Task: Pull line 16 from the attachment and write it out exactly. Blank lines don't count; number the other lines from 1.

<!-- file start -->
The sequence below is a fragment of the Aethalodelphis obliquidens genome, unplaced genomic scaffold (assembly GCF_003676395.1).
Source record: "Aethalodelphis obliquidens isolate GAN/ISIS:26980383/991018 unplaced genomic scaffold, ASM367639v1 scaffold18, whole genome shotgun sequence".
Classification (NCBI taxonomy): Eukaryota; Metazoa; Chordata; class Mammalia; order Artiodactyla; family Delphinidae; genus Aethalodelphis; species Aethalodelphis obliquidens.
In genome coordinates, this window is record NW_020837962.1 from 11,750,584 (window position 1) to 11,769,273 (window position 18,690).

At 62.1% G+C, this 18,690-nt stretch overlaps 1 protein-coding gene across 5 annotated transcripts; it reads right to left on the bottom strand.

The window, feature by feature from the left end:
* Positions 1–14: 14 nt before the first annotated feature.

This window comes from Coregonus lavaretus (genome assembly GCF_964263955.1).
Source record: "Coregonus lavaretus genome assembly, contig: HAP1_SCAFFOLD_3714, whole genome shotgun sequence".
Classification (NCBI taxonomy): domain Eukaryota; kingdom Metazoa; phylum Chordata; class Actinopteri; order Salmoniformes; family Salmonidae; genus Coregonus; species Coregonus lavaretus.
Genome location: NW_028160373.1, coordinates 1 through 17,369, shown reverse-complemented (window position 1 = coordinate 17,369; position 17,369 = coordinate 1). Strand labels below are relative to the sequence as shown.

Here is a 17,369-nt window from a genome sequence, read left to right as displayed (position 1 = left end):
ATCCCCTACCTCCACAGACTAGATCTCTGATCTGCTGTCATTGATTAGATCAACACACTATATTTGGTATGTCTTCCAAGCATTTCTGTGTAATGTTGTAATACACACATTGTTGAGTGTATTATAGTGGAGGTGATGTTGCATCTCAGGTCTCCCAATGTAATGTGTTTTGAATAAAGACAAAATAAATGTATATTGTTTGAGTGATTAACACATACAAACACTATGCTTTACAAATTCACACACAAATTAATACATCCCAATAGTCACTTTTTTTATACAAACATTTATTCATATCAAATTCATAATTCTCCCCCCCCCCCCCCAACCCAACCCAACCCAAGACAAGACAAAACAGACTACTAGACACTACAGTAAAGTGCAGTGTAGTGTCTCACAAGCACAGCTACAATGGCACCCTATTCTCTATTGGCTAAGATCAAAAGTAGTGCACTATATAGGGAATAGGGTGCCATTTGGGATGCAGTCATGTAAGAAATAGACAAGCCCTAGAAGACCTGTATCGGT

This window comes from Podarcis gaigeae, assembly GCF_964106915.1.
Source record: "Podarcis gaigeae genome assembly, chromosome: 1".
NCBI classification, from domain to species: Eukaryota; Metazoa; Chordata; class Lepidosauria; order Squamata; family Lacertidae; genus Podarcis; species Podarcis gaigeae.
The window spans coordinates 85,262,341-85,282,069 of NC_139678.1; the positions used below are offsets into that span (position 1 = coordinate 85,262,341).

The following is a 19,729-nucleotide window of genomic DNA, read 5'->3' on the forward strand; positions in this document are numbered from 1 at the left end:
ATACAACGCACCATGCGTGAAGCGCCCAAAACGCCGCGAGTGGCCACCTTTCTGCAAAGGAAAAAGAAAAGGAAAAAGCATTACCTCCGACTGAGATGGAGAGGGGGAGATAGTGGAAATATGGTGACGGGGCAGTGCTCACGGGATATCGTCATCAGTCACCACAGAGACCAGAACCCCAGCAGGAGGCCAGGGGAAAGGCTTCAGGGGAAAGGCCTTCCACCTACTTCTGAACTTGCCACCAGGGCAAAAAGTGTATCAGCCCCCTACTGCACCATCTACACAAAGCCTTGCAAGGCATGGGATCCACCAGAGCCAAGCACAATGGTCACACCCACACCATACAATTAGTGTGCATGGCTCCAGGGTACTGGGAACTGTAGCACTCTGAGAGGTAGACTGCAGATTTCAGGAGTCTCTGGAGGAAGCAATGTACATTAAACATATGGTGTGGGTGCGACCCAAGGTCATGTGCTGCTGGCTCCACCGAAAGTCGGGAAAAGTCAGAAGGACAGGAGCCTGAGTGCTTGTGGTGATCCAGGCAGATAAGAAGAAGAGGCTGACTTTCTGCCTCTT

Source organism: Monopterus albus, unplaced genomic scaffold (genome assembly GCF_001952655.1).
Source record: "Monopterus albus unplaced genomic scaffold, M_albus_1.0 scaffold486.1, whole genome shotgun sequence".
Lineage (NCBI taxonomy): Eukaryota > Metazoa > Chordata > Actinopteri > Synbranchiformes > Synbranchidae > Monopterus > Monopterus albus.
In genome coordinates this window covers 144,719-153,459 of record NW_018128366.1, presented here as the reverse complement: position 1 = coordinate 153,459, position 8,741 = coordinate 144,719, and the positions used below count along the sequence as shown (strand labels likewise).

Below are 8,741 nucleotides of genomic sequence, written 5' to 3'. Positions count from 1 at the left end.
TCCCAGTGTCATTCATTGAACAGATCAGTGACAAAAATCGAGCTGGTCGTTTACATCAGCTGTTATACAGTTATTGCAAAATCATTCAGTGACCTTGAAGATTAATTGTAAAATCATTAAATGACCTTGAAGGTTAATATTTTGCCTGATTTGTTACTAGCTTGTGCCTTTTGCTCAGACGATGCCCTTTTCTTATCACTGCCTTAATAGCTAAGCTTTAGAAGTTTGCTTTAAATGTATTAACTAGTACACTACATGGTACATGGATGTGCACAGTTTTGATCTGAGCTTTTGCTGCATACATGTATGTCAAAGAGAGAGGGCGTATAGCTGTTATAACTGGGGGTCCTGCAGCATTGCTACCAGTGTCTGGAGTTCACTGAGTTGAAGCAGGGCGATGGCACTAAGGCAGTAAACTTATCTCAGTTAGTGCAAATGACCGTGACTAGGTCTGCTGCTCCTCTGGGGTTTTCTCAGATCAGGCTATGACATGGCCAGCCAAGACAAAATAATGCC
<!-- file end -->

NCBI classification, from domain to species: Eukaryota; Metazoa; Chordata; class Lepidosauria; order Squamata; family Lacertidae; genus Podarcis; species Podarcis gaigeae.